A striking giant fish sculpture made from recycled beverage containers has beached in Brisbane’s King George Square today to raise awareness of Queensland’s container refund scheme, which starts in 11 days (November 1).
Minister for Environment Leeanne Enoch said the sculpture, titled Queensland, Look at the State we’re in was created to highlight the environmental need to introduce the recycling scheme and reduce the amount of waste entering the environment.
“It’s not long now until November 1, when Queenslanders will be able to get 10 cents back for every container they return, or choose to give the containers to a charity or community organisation,” Ms Enoch said.
“Queenslanders used close to three billion containers per year and laid end-to-end, those containers would stretch around the world roughly 10 times.
“Sadly, containers are the second most commonly littered item, despite the fact they can be easily recycled.
“When containers are littered on land, they can make their way into our drains and creeks, and ultimately reach the ocean.
“We need to protect our environment from plastic pollution.
“Plastic bottles are used every day by so many of us. It’s time to do something about plastic pollution, and in 11 days’ time, Containers for Change will help Queensland do just that.”
Ms Enoch said the fish sculpture helped highlight the enormous amount of plastic that Queenslanders use.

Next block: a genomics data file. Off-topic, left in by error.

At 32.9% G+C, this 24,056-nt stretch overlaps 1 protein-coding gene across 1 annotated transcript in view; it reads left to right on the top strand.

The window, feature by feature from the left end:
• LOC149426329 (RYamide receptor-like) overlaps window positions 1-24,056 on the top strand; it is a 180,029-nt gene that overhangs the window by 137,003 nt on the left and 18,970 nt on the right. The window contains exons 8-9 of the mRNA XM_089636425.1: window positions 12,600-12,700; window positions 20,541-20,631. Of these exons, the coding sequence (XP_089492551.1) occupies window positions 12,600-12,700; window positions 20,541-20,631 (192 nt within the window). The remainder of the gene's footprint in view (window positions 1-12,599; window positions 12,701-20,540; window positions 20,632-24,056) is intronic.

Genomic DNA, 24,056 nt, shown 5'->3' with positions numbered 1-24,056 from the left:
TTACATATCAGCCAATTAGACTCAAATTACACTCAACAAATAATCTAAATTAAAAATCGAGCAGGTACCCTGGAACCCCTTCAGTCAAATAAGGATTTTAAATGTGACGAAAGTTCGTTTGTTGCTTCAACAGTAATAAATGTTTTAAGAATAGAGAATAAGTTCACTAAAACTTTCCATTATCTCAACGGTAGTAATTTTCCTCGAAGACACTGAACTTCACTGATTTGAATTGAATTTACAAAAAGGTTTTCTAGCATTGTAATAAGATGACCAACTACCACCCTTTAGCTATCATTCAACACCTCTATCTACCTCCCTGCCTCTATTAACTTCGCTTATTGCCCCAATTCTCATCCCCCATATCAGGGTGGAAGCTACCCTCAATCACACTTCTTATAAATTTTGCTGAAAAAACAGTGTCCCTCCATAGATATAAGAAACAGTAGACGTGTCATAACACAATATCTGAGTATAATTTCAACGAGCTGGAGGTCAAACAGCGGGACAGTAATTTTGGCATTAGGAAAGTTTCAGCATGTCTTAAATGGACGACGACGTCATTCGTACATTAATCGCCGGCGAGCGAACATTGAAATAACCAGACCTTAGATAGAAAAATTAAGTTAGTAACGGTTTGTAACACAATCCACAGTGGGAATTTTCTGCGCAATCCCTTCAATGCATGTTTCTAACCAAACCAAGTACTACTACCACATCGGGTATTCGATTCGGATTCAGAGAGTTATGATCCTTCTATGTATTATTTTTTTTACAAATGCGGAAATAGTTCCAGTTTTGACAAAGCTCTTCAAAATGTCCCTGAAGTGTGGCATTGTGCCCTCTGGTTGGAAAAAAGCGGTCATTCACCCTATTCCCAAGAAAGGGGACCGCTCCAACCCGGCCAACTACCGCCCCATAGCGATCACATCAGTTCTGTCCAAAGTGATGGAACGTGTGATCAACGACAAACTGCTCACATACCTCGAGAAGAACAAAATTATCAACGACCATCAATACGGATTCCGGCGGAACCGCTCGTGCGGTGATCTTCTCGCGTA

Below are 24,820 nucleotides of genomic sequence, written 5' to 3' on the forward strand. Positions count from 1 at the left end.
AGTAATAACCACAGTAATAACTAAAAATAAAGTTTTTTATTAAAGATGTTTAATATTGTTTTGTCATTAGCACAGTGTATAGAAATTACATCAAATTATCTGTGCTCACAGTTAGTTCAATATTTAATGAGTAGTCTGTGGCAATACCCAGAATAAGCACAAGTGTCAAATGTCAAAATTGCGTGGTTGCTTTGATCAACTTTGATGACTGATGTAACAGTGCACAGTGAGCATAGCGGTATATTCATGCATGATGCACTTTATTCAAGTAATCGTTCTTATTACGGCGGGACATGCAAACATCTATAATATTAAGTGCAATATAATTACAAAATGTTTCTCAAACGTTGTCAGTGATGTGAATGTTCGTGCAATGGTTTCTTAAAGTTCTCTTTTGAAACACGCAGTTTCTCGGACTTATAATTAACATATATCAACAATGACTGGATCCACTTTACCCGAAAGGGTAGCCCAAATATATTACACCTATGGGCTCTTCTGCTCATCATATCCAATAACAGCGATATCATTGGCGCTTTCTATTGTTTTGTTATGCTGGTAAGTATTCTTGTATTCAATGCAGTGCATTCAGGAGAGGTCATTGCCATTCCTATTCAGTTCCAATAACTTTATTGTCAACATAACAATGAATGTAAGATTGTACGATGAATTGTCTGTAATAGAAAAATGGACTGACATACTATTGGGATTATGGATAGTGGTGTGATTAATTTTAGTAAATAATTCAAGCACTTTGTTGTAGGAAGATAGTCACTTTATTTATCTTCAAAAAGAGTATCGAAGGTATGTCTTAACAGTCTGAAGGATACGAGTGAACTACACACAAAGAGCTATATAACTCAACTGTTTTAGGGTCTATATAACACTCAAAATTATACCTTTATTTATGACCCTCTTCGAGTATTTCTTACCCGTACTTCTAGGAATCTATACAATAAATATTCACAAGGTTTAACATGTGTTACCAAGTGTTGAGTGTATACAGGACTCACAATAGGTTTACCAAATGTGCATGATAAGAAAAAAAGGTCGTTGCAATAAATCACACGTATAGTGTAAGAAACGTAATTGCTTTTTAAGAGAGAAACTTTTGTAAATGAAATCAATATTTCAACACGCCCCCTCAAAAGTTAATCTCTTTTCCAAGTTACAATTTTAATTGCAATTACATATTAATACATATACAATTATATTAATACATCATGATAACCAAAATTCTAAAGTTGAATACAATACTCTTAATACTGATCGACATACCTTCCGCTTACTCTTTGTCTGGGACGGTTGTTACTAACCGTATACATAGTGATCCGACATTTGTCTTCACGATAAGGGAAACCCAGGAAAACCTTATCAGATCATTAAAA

“Come November 1, all of these bottles will have financial value for every Queenslander.
“This is the very beginning of the scheme and as more Queenslanders participate and the scheme grows, we expect more and more refund sites will be established across the state.”
Alby Taylor, Acting Chair of Container Exchange, the not for profit organisation delivering the scheme, said it was important that Queenslanders understood the problem the scheme is trying to fix.
“This sculpture is a clear demonstration of how much waste is in our waterways – through implementing the Containers for Change scheme we will see litter reduce in our oceans, rivers and creeks and recycling increase,” Mr Taylor said.
Mackay artist and conservationist David Day was commissioned by Containers for Change to design the giant sculpture.
Mr Day lives on the beach at Shoal Point in Mackay and sees the direct consequence litter has on the shores, influencing his work over the last five years to shine a spotlight on marine conservation.
“I usually make my art forms from marine debris, and most of the time plastic containers are the most easily found,” Mr Day said.
“I am very honoured to have been chosen as the artist to design this sculpture. By making a large-scale fish using this waste, I hope to emphasise the importance of taking better care of our State and taking part in this exciting new recycling scheme.”
For more information, visit containersforchange.com.au (external site) or phone 13 42 42.
Minister for Environment and the Great Barrier Reef, Minister for Science and Minister for the Arts
The Honourable Leeanne Enoch